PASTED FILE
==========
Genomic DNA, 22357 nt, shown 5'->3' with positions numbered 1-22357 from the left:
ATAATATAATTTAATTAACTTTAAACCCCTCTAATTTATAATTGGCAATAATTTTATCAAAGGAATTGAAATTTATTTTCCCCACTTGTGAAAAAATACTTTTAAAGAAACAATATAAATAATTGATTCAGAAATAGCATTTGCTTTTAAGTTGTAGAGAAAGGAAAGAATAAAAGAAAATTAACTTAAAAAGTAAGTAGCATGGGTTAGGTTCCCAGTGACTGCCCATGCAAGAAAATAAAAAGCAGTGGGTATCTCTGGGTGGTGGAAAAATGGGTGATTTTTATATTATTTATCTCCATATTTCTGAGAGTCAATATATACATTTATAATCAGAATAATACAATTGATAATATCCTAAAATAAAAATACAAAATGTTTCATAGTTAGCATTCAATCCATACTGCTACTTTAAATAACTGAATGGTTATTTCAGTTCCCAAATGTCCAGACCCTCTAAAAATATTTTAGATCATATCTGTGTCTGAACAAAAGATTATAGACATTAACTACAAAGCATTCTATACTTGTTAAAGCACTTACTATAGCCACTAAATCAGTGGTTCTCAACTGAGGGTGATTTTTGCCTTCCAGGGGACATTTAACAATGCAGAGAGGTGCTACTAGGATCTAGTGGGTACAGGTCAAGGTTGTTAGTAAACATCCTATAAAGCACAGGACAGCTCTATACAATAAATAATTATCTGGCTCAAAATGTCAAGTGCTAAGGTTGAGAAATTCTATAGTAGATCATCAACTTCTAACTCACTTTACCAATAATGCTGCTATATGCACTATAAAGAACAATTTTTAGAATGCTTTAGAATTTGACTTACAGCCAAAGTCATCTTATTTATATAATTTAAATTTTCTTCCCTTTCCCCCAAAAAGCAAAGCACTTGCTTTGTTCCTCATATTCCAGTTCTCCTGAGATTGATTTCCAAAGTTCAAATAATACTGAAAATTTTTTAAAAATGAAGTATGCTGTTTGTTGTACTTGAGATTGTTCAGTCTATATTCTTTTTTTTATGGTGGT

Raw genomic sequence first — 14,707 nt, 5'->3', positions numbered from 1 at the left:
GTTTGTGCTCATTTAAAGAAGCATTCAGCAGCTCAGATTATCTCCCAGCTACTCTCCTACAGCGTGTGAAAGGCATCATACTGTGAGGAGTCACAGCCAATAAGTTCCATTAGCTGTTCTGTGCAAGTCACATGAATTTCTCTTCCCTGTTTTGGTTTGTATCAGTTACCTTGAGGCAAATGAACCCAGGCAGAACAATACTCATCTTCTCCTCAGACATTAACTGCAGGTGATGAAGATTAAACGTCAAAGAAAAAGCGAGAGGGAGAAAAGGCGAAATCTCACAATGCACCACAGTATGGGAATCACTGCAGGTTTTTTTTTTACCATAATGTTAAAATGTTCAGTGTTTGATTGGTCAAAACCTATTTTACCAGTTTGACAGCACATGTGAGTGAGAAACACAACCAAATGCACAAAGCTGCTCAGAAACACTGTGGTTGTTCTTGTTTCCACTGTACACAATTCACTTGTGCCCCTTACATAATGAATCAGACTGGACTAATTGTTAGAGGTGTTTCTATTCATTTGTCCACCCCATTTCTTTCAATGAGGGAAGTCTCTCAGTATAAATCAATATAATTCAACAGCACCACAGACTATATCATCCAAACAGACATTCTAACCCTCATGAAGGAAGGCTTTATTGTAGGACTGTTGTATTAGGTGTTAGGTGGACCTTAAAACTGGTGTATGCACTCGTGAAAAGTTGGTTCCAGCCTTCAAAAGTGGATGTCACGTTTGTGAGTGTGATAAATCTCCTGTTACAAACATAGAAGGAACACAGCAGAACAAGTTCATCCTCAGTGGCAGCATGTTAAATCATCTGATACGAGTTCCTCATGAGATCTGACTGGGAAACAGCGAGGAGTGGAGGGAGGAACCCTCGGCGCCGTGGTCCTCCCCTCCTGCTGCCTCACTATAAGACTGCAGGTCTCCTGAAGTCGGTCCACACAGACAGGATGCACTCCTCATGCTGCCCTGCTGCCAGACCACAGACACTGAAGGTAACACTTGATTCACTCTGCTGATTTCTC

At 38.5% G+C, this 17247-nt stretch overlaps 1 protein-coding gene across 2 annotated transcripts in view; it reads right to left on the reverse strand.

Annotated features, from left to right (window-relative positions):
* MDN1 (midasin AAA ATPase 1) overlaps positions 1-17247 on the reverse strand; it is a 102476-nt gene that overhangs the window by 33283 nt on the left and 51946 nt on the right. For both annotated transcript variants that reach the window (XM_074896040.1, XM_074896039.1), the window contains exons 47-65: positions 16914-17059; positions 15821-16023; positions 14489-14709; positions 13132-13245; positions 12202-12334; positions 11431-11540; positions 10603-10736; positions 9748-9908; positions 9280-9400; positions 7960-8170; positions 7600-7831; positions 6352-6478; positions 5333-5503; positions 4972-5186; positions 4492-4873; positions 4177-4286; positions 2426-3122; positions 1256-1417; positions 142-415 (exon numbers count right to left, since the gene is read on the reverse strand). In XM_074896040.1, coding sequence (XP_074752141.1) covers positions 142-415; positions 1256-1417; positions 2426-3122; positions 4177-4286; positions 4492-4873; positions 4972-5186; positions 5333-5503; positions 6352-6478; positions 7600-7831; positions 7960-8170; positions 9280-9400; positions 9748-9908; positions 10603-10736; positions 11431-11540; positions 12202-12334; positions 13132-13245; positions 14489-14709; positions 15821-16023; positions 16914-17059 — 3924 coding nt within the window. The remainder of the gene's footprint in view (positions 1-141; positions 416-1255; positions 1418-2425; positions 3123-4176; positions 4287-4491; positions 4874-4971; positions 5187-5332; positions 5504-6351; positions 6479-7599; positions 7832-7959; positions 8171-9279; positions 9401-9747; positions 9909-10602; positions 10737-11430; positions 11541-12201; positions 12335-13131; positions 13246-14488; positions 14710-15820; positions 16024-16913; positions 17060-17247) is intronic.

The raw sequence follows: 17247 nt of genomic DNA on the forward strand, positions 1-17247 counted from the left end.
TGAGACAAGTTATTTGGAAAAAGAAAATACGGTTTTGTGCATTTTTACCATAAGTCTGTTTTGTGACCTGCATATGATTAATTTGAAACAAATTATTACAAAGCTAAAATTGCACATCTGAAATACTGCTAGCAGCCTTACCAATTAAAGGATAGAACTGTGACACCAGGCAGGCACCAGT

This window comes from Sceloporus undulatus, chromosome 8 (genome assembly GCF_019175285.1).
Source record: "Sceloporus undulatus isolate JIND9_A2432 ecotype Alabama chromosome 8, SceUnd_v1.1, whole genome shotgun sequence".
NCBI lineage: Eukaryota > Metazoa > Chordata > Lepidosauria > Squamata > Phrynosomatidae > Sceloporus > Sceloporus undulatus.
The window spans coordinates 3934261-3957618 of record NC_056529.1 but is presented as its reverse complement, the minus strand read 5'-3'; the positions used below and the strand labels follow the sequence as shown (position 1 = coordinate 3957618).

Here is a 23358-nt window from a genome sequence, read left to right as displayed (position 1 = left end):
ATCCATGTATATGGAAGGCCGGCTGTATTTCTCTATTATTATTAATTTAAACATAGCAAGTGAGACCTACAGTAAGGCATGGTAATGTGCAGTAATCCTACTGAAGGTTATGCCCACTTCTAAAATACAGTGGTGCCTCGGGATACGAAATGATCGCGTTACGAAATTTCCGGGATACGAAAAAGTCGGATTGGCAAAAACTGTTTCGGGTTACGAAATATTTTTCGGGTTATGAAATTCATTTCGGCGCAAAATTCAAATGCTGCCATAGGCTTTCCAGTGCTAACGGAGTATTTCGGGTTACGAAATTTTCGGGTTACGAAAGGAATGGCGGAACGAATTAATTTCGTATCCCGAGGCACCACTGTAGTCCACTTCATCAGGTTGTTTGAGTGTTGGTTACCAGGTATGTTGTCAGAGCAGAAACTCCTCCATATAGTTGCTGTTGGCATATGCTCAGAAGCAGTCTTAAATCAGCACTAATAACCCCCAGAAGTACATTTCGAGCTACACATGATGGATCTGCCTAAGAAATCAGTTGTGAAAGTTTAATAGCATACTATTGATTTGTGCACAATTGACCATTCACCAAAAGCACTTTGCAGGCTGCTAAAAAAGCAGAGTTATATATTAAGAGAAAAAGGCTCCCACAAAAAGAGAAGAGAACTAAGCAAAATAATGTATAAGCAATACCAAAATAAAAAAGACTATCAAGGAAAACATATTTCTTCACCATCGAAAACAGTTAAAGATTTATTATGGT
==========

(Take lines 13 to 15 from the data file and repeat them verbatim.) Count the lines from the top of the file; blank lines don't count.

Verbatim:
The window spans coordinates 3934261-3957618 of record NC_056529.1 but is presented as its reverse complement, the minus strand read 5'-3'; the positions used below and the strand labels follow the sequence as shown (position 1 = coordinate 3957618).

Here is a 23358-nt window from a genome sequence, read left to right as displayed (position 1 = left end):
ATCCATGTATATGGAAGGCCGGCTGTATTTCTCTATTATTATTAATTTAAACATAGCAAGTGAGACCTACAGTAAGGCATGGTAATGTGCAGTAATCCTACTGAAGGTTATGCCCACTTCTAAAATACAGTGGTGCCTCGGGATACGAAATGATCGCGTTACGAAATTTCCGGGATACGAAAAAGTCGGATTGGCAAAAACTGTTTCGGGTTACGAAATATTTTTCGGGTTATGAAATTCATTTCGGCGCAAAATTCAAATGCTGCCATAGGCTTTCCAGTGCTAACGGAGTATTTCGGGTTACGAAATTTTCGGGTTACGAAAGGAATGGCGGAACGAATTAATTTCGTATCCCGAGGCACCACTGTAGTCCACTTCATCAGGTTGTTTGAGTGTTGGTTACCAGGTATGTTGTCAGAGCAGAAACTCCTCCATATAGTTGCTGTTGGCATATGCTCAGAAGCAGTCTTAAATCAGCACTAATAACCCCCAGAAGTACATTTCGAGCTACACATGATGGATCTGCCTAAGAAATCAGTTGTGAAAGTTTAATAGCATACTATTGATTTGTGCACAATTGACCATTCACCAAAAGCACTTTGCAGGCTGCTAAAAAAGCAGAGTTATATATTAAGAGAAAAAGGCTCCCACAAAAAGAGAAGAGAACTAAGCAAAATAATGTATAAGCAATACCAAAATAAAAAAGACTATCAAGGAAAACATATTTCTTCACCATCGAAAACAGTTAAAGATTTATTATGGT